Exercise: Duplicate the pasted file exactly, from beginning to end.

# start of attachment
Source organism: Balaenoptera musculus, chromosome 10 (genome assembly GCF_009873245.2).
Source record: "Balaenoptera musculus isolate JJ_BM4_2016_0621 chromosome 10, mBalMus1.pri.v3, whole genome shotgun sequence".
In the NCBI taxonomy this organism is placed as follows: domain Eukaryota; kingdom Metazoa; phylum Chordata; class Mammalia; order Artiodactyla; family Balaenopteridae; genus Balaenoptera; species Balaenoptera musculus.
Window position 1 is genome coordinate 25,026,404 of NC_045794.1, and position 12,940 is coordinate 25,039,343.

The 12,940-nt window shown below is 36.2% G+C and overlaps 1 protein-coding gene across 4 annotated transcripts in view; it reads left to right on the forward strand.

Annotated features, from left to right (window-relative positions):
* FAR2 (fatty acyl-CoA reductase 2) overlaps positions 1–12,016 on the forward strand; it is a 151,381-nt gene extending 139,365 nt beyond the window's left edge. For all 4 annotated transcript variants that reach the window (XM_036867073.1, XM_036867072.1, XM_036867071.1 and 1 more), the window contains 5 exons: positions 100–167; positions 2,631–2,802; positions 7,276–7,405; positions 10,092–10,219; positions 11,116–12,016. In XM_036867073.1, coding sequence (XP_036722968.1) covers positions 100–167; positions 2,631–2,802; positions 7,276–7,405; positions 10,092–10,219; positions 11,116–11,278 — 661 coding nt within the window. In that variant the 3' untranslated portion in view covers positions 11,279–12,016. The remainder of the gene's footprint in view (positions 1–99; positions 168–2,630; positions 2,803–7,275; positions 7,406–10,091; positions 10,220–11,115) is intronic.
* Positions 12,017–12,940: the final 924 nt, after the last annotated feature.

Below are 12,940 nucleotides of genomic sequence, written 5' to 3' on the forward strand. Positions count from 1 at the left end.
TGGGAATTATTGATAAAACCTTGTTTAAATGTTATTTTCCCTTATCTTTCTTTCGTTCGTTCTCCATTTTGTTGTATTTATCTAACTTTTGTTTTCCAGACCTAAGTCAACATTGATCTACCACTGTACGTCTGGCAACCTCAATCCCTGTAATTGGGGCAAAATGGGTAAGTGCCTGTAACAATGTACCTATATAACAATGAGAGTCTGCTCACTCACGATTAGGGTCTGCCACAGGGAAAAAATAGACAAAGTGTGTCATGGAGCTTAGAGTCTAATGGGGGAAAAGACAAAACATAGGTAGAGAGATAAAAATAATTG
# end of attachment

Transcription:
Source organism: Balaenoptera musculus, chromosome 10 (genome assembly GCF_009873245.2).
Source record: "Balaenoptera musculus isolate JJ_BM4_2016_0621 chromosome 10, mBalMus1.pri.v3, whole genome shotgun sequence".
In the NCBI taxonomy this organism is placed as follows: domain Eukaryota; kingdom Metazoa; phylum Chordata; class Mammalia; order Artiodactyla; family Balaenopteridae; genus Balaenoptera; species Balaenoptera musculus.
Window position 1 is genome coordinate 25,026,404 of NC_045794.1, and position 12,940 is coordinate 25,039,343.

The 12,940-nt window shown below is 36.2% G+C and overlaps 1 protein-coding gene across 4 annotated transcripts in view; it reads left to right on the forward strand.

Annotated features, from left to right (window-relative positions):
* FAR2 (fatty acyl-CoA reductase 2) overlaps positions 1–12,016 on the forward strand; it is a 151,381-nt gene extending 139,365 nt beyond the window's left edge. For all 4 annotated transcript variants that reach the window (XM_036867073.1, XM_036867072.1, XM_036867071.1 and 1 more), the window contains 5 exons: positions 100–167; positions 2,631–2,802; positions 7,276–7,405; positions 10,092–10,219; positions 11,116–12,016. In XM_036867073.1, coding sequence (XP_036722968.1) covers positions 100–167; positions 2,631–2,802; positions 7,276–7,405; positions 10,092–10,219; positions 11,116–11,278 — 661 coding nt within the window. In that variant the 3' untranslated portion in view covers positions 11,279–12,016. The remainder of the gene's footprint in view (positions 1–99; positions 168–2,630; positions 2,803–7,275; positions 7,406–10,091; positions 10,220–11,115) is intronic.
* Positions 12,017–12,940: the final 924 nt, after the last annotated feature.

Below are 12,940 nucleotides of genomic sequence, written 5' to 3' on the forward strand. Positions count from 1 at the left end.
TGGGAATTATTGATAAAACCTTGTTTAAATGTTATTTTCCCTTATCTTTCTTTCGTTCGTTCTCCATTTTGTTGTATTTATCTAACTTTTGTTTTCCAGACCTAAGTCAACATTGATCTACCACTGTACGTCTGGCAACCTCAATCCCTGTAATTGGGGCAAAATGGGTAAGTGCCTGTAACAATGTACCTATATAACAATGAGAGTCTGCTCACTCACGATTAGGGTCTGCCACAGGGAAAAAATAGACAAAGTGTGTCATGGAGCTTAGAGTCTAATGGGGGAAAAGACAAAACATAGGTAGAGAGATAAAAATAATTG